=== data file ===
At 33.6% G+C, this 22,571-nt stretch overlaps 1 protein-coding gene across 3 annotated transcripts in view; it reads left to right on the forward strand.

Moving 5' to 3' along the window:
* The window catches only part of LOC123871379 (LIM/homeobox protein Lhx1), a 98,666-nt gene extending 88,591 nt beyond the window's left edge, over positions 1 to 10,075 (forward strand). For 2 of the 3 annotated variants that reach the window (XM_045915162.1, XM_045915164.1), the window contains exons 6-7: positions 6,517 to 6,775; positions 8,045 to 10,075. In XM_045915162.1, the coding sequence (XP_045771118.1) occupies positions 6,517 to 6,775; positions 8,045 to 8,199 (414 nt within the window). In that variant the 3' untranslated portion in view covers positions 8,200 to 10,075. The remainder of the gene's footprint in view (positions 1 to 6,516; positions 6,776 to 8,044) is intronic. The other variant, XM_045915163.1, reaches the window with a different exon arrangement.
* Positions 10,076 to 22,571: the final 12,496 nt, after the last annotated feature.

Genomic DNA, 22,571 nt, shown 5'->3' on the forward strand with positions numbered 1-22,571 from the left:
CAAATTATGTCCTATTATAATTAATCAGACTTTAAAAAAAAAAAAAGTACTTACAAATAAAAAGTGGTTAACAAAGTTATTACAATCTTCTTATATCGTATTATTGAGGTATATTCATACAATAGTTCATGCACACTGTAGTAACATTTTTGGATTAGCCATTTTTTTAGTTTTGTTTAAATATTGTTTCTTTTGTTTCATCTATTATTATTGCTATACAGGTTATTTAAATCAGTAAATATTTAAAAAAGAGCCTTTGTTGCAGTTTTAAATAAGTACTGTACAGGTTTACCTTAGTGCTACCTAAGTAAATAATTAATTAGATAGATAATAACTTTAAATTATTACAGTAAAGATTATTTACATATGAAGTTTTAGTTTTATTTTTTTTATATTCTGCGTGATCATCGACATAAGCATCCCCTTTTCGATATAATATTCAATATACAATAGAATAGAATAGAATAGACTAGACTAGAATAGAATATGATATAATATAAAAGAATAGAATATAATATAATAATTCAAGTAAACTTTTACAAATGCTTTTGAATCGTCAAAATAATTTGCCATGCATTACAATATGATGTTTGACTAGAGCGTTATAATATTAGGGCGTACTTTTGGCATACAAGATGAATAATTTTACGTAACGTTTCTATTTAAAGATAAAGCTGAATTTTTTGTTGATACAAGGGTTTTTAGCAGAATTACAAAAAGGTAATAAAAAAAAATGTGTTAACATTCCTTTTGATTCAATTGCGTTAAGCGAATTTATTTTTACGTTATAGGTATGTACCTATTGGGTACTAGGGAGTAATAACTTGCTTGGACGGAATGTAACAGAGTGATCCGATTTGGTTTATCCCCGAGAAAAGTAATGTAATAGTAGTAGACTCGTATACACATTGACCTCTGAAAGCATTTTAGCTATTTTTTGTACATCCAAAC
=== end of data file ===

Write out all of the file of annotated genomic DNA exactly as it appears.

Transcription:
At 33.6% G+C, this 22,571-nt stretch overlaps 1 protein-coding gene across 3 annotated transcripts in view; it reads left to right on the forward strand.

Moving 5' to 3' along the window:
* The window catches only part of LOC123871379 (LIM/homeobox protein Lhx1), a 98,666-nt gene extending 88,591 nt beyond the window's left edge, over positions 1 to 10,075 (forward strand). For 2 of the 3 annotated variants that reach the window (XM_045915162.1, XM_045915164.1), the window contains exons 6-7: positions 6,517 to 6,775; positions 8,045 to 10,075. In XM_045915162.1, the coding sequence (XP_045771118.1) occupies positions 6,517 to 6,775; positions 8,045 to 8,199 (414 nt within the window). In that variant the 3' untranslated portion in view covers positions 8,200 to 10,075. The remainder of the gene's footprint in view (positions 1 to 6,516; positions 6,776 to 8,044) is intronic. The other variant, XM_045915163.1, reaches the window with a different exon arrangement.
* Positions 10,076 to 22,571: the final 12,496 nt, after the last annotated feature.

Genomic DNA, 22,571 nt, shown 5'->3' on the forward strand with positions numbered 1-22,571 from the left:
CAAATTATGTCCTATTATAATTAATCAGACTTTAAAAAAAAAAAAAGTACTTACAAATAAAAAGTGGTTAACAAAGTTATTACAATCTTCTTATATCGTATTATTGAGGTATATTCATACAATAGTTCATGCACACTGTAGTAACATTTTTGGATTAGCCATTTTTTTAGTTTTGTTTAAATATTGTTTCTTTTGTTTCATCTATTATTATTGCTATACAGGTTATTTAAATCAGTAAATATTTAAAAAAGAGCCTTTGTTGCAGTTTTAAATAAGTACTGTACAGGTTTACCTTAGTGCTACCTAAGTAAATAATTAATTAGATAGATAATAACTTTAAATTATTACAGTAAAGATTATTTACATATGAAGTTTTAGTTTTATTTTTTTTATATTCTGCGTGATCATCGACATAAGCATCCCCTTTTCGATATAATATTCAATATACAATAGAATAGAATAGAATAGACTAGACTAGAATAGAATATGATATAATATAAAAGAATAGAATATAATATAATAATTCAAGTAAACTTTTACAAATGCTTTTGAATCGTCAAAATAATTTGCCATGCATTACAATATGATGTTTGACTAGAGCGTTATAATATTAGGGCGTACTTTTGGCATACAAGATGAATAATTTTACGTAACGTTTCTATTTAAAGATAAAGCTGAATTTTTTGTTGATACAAGGGTTTTTAGCAGAATTACAAAAAGGTAATAAAAAAAAATGTGTTAACATTCCTTTTGATTCAATTGCGTTAAGCGAATTTATTTTTACGTTATAGGTATGTACCTATTGGGTACTAGGGAGTAATAACTTGCTTGGACGGAATGTAACAGAGTGATCCGATTTGGTTTATCCCCGAGAAAAGTAATGTAATAGTAGTAGACTCGTATACACATTGACCTCTGAAAGCATTTTAGCTATTTTTTGTACATCCAAAC